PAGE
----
Steponaitis said that at many of UNC’s campuses, these principles are not followed. For example, he said that at some institutions, the chancellor does not attend faculty senate meetings or faculty committees are not elected.
“For a number of campuses, this is kind of an aspirational document,” Steponaitis said. “I have been saying for years that it has been my understanding that faculty governance at UNC-Chapel Hill is really strong compared to the way that it is at most other universities.”
Steponaitis said he also believes UNC does a good job of giving the faculty a voice in the current system of governance.
One deviation from the system standards is that UNC-Chapel Hill denotes its faculty senate as a faculty council.
“I really like that we call ours a faculty council,” Joy Renner, director of the Division of Radiologic Science in the Department of Allied Health Sciences, said. “The term itself really implies collegiality and discussion within a council instead of a senate."
The committee also brainstormed issues and factors to consider when discussing changes in faculty governance. The committee plans to bring in former chairpeople of the faculty and look to other institutions for inspiration.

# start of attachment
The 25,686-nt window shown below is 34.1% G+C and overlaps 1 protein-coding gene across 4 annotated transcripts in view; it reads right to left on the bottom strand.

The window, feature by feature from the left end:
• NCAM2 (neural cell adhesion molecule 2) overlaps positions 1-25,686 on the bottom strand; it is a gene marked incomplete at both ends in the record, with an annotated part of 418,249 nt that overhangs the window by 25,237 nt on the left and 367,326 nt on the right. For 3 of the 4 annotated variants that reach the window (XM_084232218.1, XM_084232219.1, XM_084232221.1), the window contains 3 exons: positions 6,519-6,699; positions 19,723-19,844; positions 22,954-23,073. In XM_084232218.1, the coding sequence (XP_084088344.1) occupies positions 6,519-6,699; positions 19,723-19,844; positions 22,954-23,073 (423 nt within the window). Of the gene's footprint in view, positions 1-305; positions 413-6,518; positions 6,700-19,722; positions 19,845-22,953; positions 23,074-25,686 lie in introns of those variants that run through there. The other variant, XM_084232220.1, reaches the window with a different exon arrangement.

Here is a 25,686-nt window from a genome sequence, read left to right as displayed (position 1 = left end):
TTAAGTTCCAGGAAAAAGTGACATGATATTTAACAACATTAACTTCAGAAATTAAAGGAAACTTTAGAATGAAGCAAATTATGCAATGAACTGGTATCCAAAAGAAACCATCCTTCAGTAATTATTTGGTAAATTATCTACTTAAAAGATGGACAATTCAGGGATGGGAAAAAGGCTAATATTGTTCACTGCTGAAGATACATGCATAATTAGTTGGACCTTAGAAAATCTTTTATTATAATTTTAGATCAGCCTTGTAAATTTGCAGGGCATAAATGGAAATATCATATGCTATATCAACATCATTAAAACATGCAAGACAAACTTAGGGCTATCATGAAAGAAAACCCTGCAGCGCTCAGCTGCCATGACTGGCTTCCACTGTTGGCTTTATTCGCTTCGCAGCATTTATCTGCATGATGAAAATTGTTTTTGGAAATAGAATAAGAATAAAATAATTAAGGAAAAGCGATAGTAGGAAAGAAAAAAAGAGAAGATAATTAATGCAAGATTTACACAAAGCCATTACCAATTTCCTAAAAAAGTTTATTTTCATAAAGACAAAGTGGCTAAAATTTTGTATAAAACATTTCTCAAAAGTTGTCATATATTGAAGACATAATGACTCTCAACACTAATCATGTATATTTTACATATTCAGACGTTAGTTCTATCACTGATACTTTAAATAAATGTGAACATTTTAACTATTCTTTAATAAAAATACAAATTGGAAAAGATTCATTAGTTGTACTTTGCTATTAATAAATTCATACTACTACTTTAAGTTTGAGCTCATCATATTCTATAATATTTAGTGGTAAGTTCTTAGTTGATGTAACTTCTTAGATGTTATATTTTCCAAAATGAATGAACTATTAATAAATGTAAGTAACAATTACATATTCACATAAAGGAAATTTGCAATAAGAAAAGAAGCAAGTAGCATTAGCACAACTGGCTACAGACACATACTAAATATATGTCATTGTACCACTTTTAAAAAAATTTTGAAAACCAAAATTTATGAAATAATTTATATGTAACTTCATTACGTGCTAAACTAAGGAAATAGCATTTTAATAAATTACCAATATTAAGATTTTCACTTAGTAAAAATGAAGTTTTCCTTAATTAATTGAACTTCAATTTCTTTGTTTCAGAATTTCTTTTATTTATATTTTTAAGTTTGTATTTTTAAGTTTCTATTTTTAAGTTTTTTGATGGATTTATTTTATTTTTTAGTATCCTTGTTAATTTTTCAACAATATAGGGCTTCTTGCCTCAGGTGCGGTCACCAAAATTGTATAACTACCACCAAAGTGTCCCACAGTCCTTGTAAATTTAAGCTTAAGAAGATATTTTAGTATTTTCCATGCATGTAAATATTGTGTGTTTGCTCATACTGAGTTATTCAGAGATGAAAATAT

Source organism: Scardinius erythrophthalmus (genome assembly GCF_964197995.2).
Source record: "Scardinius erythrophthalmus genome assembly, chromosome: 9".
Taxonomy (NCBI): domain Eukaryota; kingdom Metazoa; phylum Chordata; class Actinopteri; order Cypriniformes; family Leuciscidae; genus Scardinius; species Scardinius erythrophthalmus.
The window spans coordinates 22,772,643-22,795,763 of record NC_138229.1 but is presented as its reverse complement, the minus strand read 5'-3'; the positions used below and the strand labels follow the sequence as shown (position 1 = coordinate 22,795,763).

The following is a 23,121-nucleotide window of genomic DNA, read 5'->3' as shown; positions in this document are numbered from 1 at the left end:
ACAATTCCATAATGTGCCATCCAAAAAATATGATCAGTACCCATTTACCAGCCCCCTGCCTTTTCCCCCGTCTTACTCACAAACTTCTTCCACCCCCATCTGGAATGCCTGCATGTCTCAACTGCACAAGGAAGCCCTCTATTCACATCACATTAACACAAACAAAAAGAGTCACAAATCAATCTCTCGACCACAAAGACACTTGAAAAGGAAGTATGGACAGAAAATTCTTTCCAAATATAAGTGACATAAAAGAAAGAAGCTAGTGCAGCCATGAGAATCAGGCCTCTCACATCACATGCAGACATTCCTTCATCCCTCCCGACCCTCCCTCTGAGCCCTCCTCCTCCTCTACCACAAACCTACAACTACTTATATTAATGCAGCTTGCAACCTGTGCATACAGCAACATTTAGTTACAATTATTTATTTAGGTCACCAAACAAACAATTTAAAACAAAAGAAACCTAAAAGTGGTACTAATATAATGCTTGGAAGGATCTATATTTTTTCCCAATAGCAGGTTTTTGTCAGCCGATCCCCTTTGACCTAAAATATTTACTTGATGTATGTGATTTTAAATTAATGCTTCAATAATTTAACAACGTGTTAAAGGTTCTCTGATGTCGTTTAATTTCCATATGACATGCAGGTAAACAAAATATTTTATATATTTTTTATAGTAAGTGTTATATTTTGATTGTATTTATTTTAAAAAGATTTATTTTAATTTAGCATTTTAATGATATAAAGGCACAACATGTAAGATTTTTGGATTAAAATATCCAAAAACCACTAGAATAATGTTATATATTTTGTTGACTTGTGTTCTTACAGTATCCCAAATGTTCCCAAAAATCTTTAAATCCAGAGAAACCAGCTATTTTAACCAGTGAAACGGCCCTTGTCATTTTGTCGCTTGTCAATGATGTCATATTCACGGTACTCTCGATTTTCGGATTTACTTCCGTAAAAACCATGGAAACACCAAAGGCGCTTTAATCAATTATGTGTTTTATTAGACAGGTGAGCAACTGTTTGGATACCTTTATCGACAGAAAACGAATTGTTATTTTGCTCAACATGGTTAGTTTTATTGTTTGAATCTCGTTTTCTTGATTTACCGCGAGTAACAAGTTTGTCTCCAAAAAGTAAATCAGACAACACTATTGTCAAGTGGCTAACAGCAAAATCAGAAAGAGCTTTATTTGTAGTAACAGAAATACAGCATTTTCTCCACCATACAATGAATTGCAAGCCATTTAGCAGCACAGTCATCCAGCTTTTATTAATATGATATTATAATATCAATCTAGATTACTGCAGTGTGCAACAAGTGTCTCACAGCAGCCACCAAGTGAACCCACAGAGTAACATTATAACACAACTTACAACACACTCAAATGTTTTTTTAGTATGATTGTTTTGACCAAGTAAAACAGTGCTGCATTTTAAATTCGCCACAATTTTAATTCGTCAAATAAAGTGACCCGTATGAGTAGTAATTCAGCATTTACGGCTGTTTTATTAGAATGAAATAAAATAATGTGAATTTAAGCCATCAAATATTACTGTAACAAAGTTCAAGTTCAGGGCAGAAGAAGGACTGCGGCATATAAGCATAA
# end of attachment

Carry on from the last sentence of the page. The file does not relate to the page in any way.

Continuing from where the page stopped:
Steponaitis presented to the collective what he believes to be some of the most important ideas: continuity of leadership, institutional memory and adherence to a process that advances goals.
Anne Klinefelter, professor of law and director of the law library, agreed that process plays an important role in achieving the goals of faculty governance.
“Process itself is not the goal,” she said. “The goal is that the process brings us fairness, especially for a public institution.”
Other ideas brought up during the meeting were faculty-driven governance that includes adequate planning, manageable workloads, representativeness, sustainable costs and relationships.
“This is helpful for us to think about some of the tradeoffs and impacts of the way we structure things,” Klinefelter said. “Process and structure seems like it’s neutral — but it’s not. It should try to create positive changes and nudge things in the right direction.”